In Netherlands, the labor and employment laws are complex, but our experts are able to guide you for all the issues regarding the employment contract in the Netherlands.
The labor and employment laws are divided in two different parts: individual and collective law, both of them being in close relation to social security law and reflected in the employment contract.
When signing the employment contract, the document must contain the following elements:
- the name for both parties and the residence/headquarter
- the working location
- the employee’s occupied position and his tasks provided by the job description
- the date when the contract was signed and the moment when it enters into force
- the time period, when it is about a fixed period
- the employee’s vacation rights
- the remuneration/salary
- the payment interval between two salaries
- the amount of the work, expresses in days, weeks, project finalization and the price per item, in case it is about this kind of contract
- the number of working hours
- the pension rights, when this may be applied to the type of contract
In Netherlands the employment contracts may be signed for a limited or non-limited period. If you need an Amsterdam accountant who can help you draft an employment contract, you can rely on our team.
The Dutch Civil Code provides that a fixed-time employment contract turns into an open-period employment contract when several consecutive contracts cover a period longer than 36 month or when three fixed-time contracts are signed in consecutive order. For this to happen, the maxim period between two fixed-contracts must not exceed three months.
A fixed-term employment contract ends when the specified period expired and the employer is not required to notice the employee about this. The employer must inform the employee about any vacant position with an open-ended contract when the fixed-time contract ends.
In case of an open-ended employment contract, it can end when the employer serves a notice to the employee; by court proceedings; when both parties agree to end the contract; dismissal when an urgent reason occurred.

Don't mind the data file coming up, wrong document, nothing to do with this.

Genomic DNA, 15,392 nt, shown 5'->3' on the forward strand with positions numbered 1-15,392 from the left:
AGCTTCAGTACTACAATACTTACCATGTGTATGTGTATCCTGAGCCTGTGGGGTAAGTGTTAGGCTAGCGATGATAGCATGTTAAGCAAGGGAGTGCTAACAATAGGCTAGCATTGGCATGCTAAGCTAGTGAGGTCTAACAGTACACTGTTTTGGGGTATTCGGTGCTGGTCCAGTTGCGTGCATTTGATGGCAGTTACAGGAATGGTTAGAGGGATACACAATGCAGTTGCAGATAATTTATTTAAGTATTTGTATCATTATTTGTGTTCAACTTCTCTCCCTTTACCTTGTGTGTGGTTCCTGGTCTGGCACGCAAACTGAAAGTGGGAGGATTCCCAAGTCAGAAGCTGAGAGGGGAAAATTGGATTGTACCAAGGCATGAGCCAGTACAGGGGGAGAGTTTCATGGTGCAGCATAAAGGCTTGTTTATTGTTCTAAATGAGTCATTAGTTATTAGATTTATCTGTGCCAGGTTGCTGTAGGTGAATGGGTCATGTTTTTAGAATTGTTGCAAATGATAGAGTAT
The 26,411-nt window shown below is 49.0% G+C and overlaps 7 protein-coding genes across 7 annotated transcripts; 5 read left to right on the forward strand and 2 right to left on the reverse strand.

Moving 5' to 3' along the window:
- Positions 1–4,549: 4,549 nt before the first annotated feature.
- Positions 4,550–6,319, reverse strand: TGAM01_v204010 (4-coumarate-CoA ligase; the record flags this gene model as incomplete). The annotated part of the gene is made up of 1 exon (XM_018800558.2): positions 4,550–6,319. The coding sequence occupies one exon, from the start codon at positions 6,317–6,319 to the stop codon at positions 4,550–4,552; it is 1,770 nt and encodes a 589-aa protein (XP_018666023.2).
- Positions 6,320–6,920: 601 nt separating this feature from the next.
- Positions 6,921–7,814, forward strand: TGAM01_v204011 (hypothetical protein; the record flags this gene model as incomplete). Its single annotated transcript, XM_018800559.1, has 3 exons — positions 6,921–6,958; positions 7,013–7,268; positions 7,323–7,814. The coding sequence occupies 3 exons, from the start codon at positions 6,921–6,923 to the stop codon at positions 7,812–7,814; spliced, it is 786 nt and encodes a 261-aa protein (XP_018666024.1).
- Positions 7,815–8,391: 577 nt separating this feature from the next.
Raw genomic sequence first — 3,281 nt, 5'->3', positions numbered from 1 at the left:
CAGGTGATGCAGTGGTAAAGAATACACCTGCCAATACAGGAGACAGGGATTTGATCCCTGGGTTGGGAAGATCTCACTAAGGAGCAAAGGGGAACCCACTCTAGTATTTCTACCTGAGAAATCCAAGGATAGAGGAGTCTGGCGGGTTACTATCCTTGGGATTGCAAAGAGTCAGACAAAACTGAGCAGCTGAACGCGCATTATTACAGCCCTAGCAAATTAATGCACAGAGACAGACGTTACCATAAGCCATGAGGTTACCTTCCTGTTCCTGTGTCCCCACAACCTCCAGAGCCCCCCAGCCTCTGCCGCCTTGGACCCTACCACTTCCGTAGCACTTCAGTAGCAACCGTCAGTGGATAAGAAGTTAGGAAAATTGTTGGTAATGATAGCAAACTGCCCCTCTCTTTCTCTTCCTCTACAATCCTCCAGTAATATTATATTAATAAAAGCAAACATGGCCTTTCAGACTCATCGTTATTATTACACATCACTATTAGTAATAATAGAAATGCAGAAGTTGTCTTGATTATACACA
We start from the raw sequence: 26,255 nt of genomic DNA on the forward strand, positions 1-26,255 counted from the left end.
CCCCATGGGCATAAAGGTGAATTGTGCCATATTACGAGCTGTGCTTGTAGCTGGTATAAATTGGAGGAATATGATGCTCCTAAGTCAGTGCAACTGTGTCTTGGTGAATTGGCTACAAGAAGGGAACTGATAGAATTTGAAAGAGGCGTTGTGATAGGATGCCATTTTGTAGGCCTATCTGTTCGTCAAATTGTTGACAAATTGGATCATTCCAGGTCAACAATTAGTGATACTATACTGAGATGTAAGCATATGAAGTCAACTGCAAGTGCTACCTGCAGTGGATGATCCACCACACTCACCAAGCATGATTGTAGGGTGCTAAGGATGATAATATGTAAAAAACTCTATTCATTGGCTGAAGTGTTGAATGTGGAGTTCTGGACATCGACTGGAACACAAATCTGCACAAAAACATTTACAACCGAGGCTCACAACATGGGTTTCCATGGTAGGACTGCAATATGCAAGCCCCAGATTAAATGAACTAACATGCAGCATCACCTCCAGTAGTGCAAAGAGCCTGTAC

The standard periods provided by the law for the statutory notice are:
- four month for more than 15 years of employment
- three month for a service period between 10 and 15 years
- two moths for a contract that lasted between five and 10 years
- one month for a period lower than five years of employment
These periods are applied for a period of time spent in the same position at the same employer.
It is considered a situation of collective dismissal when the employer dismisses 20 employees or more within a period of three months. This must be notified to the trade unions in the sector and also to the insurance agency (UWV WERKbedrijf).
The Dutch civil code also provides detailed information about the following issues concerning the employment contract:
Minimum work conditions, with the parties’ obligation of maintaining the safety, health and wellness in the working place.
Salary, which is regulated by the Act on Minimum Wages and Minimum Holiday Allowances and must be agreed by both employer and employee.
Working hours, in accordance to the Working Hours Act which provides that, in general, the maximum number of working hours per days is 12, with a maximum of 60 hours of work per week. An employee may work a maximum of 55 hours per week over a period of four weeks and 48 hours per week over a period of 16 weeks.
The minimum number of vacation days per year is 20.
In case of illness, the employee is entitled to receive payment from the employer for two years: 70% of the salary and not less than the minimum wage for the first 52 weeks and for the next 52 weeks the same 70%, unless that the amount is not calculated in accordance to the minimum wage.
The social security, which is established by several laws and decrees and subdivided into social insurance benefits, extracted directly from the employee’s salary, and social welfare benefits, financed by the government.
When an employer hires a foreign employee, there are certain conditions which must be met: the employee must have a residence permit and the employer is obliged to obtain a working permit for the employee. An exception to these rules is applied for employees from Switzerland and from member states of the European Economic Area. However, the Dutch law does not govern the relationship between the employee and employer and the foreign employee may be employed in his country by a foreign employer and be transferred to work in Netherlands. In this case, the Dutch employer is not obliged to offer him a Dutch employment contract.
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